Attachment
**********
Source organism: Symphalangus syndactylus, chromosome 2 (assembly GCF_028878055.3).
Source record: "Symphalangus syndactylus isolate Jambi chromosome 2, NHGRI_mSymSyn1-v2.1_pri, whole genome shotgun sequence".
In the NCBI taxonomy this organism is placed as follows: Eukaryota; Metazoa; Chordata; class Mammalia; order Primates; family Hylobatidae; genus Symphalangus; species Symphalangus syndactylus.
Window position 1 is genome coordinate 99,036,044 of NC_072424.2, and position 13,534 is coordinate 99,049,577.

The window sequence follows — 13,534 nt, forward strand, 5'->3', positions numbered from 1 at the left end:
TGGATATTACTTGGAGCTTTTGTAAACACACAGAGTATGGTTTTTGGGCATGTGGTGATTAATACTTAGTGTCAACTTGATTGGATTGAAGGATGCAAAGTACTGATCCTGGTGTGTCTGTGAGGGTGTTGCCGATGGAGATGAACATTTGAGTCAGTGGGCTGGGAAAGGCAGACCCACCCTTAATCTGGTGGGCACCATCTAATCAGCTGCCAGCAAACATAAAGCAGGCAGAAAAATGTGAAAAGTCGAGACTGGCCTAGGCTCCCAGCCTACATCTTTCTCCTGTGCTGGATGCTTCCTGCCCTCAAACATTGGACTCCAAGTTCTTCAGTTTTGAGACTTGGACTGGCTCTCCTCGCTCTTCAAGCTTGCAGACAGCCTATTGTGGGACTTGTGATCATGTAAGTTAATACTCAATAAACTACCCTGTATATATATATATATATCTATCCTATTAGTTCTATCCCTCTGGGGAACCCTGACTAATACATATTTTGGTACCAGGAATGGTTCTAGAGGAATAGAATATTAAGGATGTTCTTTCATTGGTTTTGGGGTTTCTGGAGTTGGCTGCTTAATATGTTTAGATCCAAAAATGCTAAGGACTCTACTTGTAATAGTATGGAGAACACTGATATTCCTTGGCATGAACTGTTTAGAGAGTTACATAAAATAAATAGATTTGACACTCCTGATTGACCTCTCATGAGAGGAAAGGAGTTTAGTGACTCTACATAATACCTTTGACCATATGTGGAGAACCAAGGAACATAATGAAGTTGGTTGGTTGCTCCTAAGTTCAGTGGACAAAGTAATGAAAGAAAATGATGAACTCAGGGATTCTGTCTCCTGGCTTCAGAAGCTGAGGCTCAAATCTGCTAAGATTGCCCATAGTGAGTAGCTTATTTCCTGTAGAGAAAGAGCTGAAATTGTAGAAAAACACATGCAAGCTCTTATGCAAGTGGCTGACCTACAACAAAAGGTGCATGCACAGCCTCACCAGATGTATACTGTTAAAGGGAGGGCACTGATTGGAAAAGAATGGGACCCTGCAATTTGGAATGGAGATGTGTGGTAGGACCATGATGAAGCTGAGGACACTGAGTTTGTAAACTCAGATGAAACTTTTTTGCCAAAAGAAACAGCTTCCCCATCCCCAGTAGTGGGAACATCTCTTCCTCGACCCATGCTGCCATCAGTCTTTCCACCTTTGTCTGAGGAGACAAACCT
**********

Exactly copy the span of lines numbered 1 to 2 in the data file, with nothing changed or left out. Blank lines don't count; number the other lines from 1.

Source organism: Symphalangus syndactylus, chromosome 2 (assembly GCF_028878055.3).
Source record: "Symphalangus syndactylus isolate Jambi chromosome 2, NHGRI_mSymSyn1-v2.1_pri, whole genome shotgun sequence".